Polyamines polarized Th2/Th9 cell-fate decision by regulating GATA3 expression

Atsuo Nakamura, Daisuke Takahashi, Yutaka Nakamura, Takahiro Yamada, Mitsuharu Matsumoto, Koji Hase

Research output: Contribution to journalArticlepeer-review

7 Citations (Scopus)


Polyamines produced by both prokaryotes and eukaryotes are bioactive substances with pleiotropic effects. Accumulating evidence has demonstrated that polyamines contribute to anti-inflammatory responses by suppressing the expression of proinflammatory cytokines in mononuclear cells and macrophages. However, the effects of polyamines on CD4+ T cell responses remain to be elucidated. Here, we investigated the effect of polyamines on cell fate decisions of naïve CD4+ T cells in vitro. We found that endogenously generated polyamines are essential for the development of T helper 2 (Th2) cells. Treatment with DL-2-difluoromethylornithine (DFMO), an inhibitor of polyamine biosynthesis, diminished GATA3 expression in CD4+ T cells under Th2-skewed conditions. Supplementation of exogenous polyamines rescued GATA3 downregulation caused by DFMO treatment in CD4+ T cells. Transcriptome analysis revealed that deprivation of endogenous polyamines resulted in upregulated Th9-related genes, such as Il9, Irf4, and Batf3, even under the Th2-skewing conditions. Depletion of intracellular polyamines reduced GATA3 expression but increased IL-9-producing CD4+ T cells under both Th2 and Th9-skewing conditions. Furthermore, oral administration of DFMO increased IL-9-producing CD4+ T cells in small intestine in mice. Thus, our data indicate that polyamines play a critical role in the regulation of the Th2/Th9 balance.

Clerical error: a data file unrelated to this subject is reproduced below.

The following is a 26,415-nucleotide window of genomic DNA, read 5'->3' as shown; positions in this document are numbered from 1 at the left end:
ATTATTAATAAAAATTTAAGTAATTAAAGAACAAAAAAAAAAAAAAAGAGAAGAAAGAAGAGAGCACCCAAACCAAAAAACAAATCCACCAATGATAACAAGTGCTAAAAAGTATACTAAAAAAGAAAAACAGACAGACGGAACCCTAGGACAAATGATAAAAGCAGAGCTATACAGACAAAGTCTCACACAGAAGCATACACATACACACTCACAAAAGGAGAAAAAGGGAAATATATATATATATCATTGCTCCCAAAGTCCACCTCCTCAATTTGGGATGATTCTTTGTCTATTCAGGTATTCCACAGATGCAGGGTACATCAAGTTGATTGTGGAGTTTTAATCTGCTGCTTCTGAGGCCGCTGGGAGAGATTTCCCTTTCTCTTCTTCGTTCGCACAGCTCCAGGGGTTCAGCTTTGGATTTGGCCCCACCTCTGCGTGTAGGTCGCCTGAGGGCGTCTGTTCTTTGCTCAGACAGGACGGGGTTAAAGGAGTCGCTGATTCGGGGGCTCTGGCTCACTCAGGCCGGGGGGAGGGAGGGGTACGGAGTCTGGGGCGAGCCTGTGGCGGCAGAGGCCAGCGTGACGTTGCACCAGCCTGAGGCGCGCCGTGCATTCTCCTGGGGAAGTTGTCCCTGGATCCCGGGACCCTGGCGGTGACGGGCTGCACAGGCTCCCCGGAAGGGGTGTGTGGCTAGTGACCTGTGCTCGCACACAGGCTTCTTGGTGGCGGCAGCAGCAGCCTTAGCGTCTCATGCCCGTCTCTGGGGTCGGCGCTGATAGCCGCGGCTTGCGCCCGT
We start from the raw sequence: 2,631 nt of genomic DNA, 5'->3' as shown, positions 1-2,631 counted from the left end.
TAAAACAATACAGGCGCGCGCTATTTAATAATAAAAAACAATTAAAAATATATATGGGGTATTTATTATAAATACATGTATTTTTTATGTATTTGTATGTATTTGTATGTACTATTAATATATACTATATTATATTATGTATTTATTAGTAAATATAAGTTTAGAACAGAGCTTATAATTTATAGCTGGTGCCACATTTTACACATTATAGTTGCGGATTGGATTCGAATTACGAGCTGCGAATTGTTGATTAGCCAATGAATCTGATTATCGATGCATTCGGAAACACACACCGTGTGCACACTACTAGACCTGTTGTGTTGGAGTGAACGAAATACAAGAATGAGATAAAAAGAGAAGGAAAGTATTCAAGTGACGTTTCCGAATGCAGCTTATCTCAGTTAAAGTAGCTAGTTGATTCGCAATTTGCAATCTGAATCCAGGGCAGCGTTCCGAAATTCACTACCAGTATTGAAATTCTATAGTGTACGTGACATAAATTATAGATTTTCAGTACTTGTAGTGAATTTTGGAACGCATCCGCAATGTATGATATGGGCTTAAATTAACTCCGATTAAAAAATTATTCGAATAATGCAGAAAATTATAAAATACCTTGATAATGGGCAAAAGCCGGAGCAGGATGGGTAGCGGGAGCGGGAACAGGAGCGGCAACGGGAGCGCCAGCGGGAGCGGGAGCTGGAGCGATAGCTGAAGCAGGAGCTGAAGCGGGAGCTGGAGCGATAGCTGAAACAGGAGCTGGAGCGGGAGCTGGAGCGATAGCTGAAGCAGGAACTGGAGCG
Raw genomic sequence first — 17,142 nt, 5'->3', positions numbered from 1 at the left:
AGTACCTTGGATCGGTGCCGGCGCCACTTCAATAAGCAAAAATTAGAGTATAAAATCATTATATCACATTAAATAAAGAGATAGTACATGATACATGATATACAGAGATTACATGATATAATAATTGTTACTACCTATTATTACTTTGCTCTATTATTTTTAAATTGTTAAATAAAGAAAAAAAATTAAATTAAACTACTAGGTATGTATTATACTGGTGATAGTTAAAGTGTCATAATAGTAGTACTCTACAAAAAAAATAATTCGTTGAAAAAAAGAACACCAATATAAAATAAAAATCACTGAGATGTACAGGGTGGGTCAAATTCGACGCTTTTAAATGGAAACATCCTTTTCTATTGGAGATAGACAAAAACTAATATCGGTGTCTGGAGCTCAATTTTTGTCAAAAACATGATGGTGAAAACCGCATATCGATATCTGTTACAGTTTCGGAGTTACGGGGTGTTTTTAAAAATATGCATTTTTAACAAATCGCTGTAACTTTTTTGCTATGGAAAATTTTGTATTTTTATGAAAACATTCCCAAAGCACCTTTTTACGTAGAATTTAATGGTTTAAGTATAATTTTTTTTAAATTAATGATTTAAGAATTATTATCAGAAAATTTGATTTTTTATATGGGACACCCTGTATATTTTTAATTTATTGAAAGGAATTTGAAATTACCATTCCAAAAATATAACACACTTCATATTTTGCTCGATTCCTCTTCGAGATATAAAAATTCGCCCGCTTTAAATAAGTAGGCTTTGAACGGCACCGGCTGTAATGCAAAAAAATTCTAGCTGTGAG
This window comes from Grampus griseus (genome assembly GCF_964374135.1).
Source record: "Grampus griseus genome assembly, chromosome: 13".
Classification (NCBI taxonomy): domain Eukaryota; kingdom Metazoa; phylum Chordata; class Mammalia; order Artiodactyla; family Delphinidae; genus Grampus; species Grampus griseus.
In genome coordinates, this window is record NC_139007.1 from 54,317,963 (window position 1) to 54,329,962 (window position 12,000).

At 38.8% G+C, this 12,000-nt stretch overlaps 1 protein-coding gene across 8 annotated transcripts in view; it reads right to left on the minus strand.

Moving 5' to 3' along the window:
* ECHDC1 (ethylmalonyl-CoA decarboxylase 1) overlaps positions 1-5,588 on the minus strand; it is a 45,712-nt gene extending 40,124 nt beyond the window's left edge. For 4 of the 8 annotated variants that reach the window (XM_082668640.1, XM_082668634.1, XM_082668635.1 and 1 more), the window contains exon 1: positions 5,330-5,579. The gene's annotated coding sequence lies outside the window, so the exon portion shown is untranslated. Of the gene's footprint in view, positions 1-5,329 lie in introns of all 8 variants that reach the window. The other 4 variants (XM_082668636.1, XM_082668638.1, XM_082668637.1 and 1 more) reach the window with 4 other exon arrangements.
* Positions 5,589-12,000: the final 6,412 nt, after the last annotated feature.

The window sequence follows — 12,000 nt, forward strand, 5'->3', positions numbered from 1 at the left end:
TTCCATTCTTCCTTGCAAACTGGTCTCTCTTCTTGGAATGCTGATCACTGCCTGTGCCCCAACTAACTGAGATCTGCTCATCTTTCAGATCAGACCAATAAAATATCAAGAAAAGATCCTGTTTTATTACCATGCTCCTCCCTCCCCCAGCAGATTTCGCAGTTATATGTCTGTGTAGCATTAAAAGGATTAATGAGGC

Original languageEnglish
Article number108587
JournalArchives of Biochemistry and Biophysics
Publication statusPublished - 2020 Oct 30


  • Differentiation
  • GATA3
  • Polyamines
  • Th2
  • Th9

ASJC Scopus subject areas

  • Biophysics
  • Biochemistry
  • Molecular Biology


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